The beast exists because it is stronger than the thing you call evolution. In it is some demon, driving it through millions of centuries. It does not surrender so easily to weaklings like you and me. –-William Alland, producer of The Creature from the Black Lagoon
Every angler is haunted by a certain fish. Mine, a redfish I hooked in the surf off a barrier beach in South Carolina, spooled my reel when I was 13 years old. I can still vividly recall the steady thumps of its powerful body as it swam seaward and the whine of my reel’s drag. The fish stopped briefly on its march to deeper water, tilted its head toward the shallow, sandy bottom, and inadvertently waved its massive tail above the surface. It gave me a second of hope – maybe I had turned it! But the redfish picked up speed again, and in less than a minute I watched the last of my line unwind. My rod, now feeling the full force of the fish, bent deeply and the line snapped, its parting marked by a sound similar to the report of a .22 rifle: pow. I dropped to my knees and wept, sure that I had lost the fish of a lifetime.
The wound never heals, but I apply salve by telling my story to other fishermen. They understand. And then they relay their own tales. That’s what’s happening on a small dock near the Susquehanna Flats of the Upper Chesapeake Bay. Albert McReynolds is telling me about his fish. It swims in his dreams and swallows the sinker of his thoughts. Twenty-two years after he hooked the creature, McReynolds still blames it for his gypsy lifestyle and the lack of anyone he can truly call a friend. In fact, McReynolds claims the fish ruined his and his family’s lives. The strange thing is, he actually caught the fish.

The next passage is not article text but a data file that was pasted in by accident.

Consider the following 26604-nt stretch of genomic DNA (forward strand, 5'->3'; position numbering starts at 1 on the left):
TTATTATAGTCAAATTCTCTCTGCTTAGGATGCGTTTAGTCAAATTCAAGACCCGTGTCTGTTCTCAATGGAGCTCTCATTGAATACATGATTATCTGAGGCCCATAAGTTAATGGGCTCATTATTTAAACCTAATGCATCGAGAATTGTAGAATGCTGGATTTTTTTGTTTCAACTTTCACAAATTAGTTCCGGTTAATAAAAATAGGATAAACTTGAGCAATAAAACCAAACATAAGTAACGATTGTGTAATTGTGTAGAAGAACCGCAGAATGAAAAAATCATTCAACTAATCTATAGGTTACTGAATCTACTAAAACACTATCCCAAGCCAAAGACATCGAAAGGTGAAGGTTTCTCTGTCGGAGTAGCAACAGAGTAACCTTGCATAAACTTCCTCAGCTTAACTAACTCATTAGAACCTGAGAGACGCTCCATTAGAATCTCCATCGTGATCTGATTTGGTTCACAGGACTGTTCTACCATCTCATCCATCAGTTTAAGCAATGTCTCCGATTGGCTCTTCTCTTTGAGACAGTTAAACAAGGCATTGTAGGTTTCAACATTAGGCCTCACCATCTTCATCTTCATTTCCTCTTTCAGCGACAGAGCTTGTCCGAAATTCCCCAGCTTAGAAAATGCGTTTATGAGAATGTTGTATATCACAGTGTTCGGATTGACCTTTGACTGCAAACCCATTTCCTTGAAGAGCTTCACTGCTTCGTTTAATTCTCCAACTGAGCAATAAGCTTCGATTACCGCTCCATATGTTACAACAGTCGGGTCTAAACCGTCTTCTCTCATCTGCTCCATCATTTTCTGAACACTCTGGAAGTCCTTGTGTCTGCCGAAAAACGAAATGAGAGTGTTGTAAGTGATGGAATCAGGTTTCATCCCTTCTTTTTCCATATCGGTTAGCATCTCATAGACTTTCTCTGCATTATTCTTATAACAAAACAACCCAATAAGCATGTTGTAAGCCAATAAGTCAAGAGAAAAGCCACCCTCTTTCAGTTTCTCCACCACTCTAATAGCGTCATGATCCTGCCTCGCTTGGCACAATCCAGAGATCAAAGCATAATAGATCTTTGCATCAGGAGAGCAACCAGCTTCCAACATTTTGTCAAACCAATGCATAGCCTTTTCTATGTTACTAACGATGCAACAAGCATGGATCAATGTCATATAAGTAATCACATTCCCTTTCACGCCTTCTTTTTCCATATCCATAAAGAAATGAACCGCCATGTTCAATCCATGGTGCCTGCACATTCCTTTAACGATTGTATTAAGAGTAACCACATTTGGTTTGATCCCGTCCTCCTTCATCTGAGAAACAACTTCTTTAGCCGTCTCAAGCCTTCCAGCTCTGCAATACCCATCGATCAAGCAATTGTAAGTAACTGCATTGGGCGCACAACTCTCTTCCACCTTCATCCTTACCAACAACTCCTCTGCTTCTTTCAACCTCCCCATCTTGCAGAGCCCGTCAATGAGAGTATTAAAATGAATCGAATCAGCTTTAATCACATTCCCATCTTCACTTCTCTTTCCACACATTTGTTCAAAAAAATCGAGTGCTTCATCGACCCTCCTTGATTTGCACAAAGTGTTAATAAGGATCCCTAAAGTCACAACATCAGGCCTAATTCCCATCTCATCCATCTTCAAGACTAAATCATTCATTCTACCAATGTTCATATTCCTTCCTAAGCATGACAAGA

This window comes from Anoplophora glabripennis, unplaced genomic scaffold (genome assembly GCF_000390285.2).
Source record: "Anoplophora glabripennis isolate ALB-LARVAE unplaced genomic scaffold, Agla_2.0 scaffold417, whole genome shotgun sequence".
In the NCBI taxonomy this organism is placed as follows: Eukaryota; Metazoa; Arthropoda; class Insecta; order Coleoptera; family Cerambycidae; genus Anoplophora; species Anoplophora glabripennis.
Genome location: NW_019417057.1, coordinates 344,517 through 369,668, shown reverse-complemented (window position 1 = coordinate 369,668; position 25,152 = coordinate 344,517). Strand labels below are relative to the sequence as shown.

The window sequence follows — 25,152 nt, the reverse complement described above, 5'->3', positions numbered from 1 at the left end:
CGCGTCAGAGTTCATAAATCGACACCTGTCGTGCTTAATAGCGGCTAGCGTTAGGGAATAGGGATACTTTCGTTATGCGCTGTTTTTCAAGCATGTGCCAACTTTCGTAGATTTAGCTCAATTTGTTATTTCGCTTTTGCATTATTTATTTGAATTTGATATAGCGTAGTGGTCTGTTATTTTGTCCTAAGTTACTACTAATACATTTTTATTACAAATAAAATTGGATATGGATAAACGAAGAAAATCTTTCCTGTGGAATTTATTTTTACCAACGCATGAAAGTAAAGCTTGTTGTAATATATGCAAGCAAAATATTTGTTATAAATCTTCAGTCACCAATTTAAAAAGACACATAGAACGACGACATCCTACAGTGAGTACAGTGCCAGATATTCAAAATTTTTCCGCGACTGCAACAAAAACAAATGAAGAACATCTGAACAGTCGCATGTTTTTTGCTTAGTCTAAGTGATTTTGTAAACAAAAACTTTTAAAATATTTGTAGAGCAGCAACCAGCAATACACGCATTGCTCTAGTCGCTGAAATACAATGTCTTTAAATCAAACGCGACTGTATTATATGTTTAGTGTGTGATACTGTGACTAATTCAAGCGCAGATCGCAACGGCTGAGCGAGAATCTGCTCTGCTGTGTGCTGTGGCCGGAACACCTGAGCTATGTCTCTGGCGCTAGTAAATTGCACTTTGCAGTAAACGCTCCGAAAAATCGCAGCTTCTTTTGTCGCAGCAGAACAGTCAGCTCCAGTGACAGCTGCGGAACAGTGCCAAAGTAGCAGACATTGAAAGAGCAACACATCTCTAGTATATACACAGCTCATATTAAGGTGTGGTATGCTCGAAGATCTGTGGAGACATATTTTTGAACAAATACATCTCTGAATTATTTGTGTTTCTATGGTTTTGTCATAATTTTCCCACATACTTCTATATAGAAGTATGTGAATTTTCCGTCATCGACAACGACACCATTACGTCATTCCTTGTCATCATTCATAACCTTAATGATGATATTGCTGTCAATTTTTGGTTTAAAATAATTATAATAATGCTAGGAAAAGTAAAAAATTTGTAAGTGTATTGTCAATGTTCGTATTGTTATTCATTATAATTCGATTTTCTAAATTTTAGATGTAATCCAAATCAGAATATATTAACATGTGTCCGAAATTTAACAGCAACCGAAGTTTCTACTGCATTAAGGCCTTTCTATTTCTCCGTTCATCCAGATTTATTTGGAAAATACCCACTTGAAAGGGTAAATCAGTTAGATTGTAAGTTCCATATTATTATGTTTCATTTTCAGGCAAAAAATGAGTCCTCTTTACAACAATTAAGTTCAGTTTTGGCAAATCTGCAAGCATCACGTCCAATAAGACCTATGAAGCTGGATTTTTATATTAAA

On September 21, 1982, McReynolds met his buddy Pat Erdman for a night of surf fishing. The first day of fall had arrived in bluebird fashion, but a nor’easter was now pinwheeling toward the coast. Thirty-five-mph winds, eight-to-10-foot swells, and lashing rain were predicted along the Jersey Shore by midnight. After plumbing a few spots without much luck, the two men pulled up to the Vermont Avenue jetty, at the northern end of Atlantic City’s fabled boardwalk. The jetty extends roughly 25 yards into the ocean and is made up of a jumble of large granite boulders capped with uneven concrete.
As McReynolds and Erdman watched from the beach, large waves roared over the entire structure with a force strong enough to lift a man off his feet and into the sea. But in the water the two fishermen could see thousands of silver flashes. Schools of mullet were rushing along the length of the jetty, their flanks reflecting the light from the Showboat Casino. McReynolds understood that striped bass had the mullet pinned against the rocks and were gorging on them beneath the cauldron of whitewater.
McReynolds and Erdman pushed out as far onto the jetty as they dared and took root. The wind drove rain into their eyes, and sea spray seeped through their foul-weather gear, soaking their heavy sweatshirts. Each time a particularly large wave broke on the rocks the men were inundated with a flood of whitewater swirling up to their knees. When it receded, dozens of five-inch-long mullet were left flopping on the jetty. After a feeble cast into the maelstrom, Erdman hooked the first of many nice stripers.
None of them would compare to the giant that swiped McReynolds’s lure, a five-and-a-half-inch black and silver Rebel swimming plug, at 10 p.m. The fish opened its mouth just beneath the lure, creating a hole on the sea’s surface. “It looked like someone pulled the plug on a bathtub,” says McReynolds. Then the fish’s head rose above the foam-streaked sea, the lure resting crosswise in its mouth. For a second or two the striper seemed to be “looking dead at us,” says Erdman. “It was really strange. Then it just sank straight back, tail first, like a submarine. It was the only striper I’ve ever seen that didn’t turn and run.” McReynolds reared back, driving the treble hooks into the fish’s mouth. The striper responded by ripping 150 yards of 20-pound test line from his reel. The striped bass fight of the century was on.